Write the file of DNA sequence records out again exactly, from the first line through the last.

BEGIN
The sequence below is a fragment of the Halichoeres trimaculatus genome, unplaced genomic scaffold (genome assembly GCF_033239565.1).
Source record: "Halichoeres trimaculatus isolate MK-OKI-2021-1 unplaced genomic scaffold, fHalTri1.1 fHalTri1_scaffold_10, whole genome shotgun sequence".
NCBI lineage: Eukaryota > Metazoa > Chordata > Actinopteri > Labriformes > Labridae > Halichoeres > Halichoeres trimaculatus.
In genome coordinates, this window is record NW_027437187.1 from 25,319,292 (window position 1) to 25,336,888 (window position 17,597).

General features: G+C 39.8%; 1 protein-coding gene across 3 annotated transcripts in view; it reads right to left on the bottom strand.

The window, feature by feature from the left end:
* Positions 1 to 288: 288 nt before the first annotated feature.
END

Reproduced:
The sequence below is a fragment of the Halichoeres trimaculatus genome, unplaced genomic scaffold (genome assembly GCF_033239565.1).
Source record: "Halichoeres trimaculatus isolate MK-OKI-2021-1 unplaced genomic scaffold, fHalTri1.1 fHalTri1_scaffold_10, whole genome shotgun sequence".
NCBI lineage: Eukaryota > Metazoa > Chordata > Actinopteri > Labriformes > Labridae > Halichoeres > Halichoeres trimaculatus.
In genome coordinates, this window is record NW_027437187.1 from 25,319,292 (window position 1) to 25,336,888 (window position 17,597).

General features: G+C 39.8%; 1 protein-coding gene across 3 annotated transcripts in view; it reads right to left on the bottom strand.

The window, feature by feature from the left end:
* Positions 1 to 288: 288 nt before the first annotated feature.